Welcome to the ABA! Bell Talk Forums Large Bells Help I.D. bell bought for our schoolhouse renovation?

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    • #11087
      Quarry School
      Participant

      We’re renovating a schoolhouse and just bought a bell at a local estate sale to replace the one that used to top our building. Can anyone lead us to any information about its manufacture? Thank you kindly!

      Material: Cast iron
      Bell height: 10-1/2 inches
      Bell base diameter: 15-3/4 inches
      Widest portion of upright: 23-3/4
      Bell and upright size: No. 3
      Lettering on bell: W S HARRINGT N (no letter “O”) and MANSFIEL (no letter “D”) O.
      Upright reads: CRYSTAL METAL, REG. U. S. PAT.OFF. and NO. 3 UPRIGHT SS

      See photos here:
      http://www.flickr.com/photos/36151274@N06/3338875288/
      http://www.flickr.com/photos/36151274@N06/3338875864/
      http://www.flickr.com/photos/36151274@N06/3338043497/
      http://www.flickr.com/photos/36151274@N06/3338042699/

      See our renovation story here: http://www.quarryschool.com

    • #14534
      hjlong
      Member

      Wilson S. Harrington had a foundry in Bellville, OH and cast steel bells similar to C. S. Bell. The Foundry existed as LF & WS Harrington from 1864-1875 and as WS Harrington after 1875. I do not know when the foundry closed and stopped making bells. Your bell is a No 3 size farm dinner bell. I know nothing more about this foundry.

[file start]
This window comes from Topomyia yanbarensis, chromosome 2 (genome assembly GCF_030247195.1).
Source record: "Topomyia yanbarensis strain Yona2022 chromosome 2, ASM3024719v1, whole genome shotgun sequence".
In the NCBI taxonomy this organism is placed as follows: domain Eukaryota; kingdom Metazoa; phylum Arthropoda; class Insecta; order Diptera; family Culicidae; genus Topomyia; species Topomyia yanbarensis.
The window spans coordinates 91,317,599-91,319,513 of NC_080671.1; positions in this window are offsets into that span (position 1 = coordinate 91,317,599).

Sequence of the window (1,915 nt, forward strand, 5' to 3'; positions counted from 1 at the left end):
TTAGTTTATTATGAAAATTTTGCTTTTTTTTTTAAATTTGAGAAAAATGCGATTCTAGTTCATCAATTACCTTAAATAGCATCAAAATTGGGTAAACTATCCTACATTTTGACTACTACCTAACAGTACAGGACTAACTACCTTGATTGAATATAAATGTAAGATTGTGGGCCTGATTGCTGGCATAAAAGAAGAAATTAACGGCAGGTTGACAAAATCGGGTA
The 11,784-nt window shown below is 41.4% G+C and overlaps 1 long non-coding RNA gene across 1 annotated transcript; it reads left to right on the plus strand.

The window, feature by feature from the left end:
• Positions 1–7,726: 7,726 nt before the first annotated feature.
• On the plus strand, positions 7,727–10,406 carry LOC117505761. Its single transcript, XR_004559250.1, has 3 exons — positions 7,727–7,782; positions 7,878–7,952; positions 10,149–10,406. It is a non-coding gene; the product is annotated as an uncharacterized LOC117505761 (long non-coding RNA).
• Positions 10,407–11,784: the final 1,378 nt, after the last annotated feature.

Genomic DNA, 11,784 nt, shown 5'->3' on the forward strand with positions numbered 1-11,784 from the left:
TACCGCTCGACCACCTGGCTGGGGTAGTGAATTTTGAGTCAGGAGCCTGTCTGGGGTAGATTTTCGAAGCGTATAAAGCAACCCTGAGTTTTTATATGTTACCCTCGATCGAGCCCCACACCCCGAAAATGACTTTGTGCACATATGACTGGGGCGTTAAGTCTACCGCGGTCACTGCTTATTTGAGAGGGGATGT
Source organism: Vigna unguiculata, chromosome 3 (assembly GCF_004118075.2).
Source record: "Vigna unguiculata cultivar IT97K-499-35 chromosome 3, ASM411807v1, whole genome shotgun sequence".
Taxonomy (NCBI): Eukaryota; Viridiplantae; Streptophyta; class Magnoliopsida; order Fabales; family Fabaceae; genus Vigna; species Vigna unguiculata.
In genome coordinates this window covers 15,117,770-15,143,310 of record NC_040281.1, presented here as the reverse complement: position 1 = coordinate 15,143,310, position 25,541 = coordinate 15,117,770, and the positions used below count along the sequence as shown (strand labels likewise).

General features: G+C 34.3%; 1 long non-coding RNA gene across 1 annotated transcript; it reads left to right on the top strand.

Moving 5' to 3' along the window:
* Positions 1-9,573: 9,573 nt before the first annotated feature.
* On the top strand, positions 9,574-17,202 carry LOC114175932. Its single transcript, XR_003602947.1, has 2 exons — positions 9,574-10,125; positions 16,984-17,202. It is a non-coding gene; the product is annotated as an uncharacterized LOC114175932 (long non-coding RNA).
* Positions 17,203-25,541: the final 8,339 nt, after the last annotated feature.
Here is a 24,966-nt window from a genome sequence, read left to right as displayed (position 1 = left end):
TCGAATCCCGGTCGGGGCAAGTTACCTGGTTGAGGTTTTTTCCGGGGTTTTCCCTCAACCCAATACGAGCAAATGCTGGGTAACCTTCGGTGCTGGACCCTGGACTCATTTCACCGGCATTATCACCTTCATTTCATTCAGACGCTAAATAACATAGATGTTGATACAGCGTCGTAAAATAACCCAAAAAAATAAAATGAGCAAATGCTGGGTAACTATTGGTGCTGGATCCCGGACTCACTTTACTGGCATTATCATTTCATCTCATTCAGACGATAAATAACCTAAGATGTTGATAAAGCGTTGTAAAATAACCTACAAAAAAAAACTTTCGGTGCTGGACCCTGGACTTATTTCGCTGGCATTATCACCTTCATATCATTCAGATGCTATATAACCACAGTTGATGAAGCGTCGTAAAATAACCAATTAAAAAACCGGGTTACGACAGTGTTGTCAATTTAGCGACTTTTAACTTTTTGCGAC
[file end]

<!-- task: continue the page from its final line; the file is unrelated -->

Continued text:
Harry Long, MD

    • #14535
      Quarry School
      Participant

      Thank you big time, Harry! Knowing the foundry’s dates means this bell was likely made about the same time our schoolhouse was built (1868 for the first classroom and 1878 for the second classroom, which is the portion that held the bell). Although I know this bell is not original to our building, its patina of weathered red paint matches the first color applied to the wood trim of our limestone building, so I’m inclined to believe it could have been attached to a building of the same vintage. In any case, we’ll not tamper with its finish but plan to house it in a roof-mounted tower replicated on the basis of old photographs. Thank you again, my dear.

    • #14536
      Quarry School
      Participant

      For others’ reference, I’m adding to this thread in hopes it proves useful to any who pursue a similar line of investigation.

      From a site with this URL: http://sites.pch.com/tips/collectible/collectible-bells.aspx, I find mention of these two qualifiers:

      “… bells with a diameter of 20 inches to 28 inches are considered to be school bells, while bells with a diameter greater than 30 inches are considered to be fire bells or church bells.”

      and “The wall thickness of school bells is typically much thinner than the walls of fire or church bells. This gave the school bells a distinctive sound which prevented them from being mistaken for other types of bells.”

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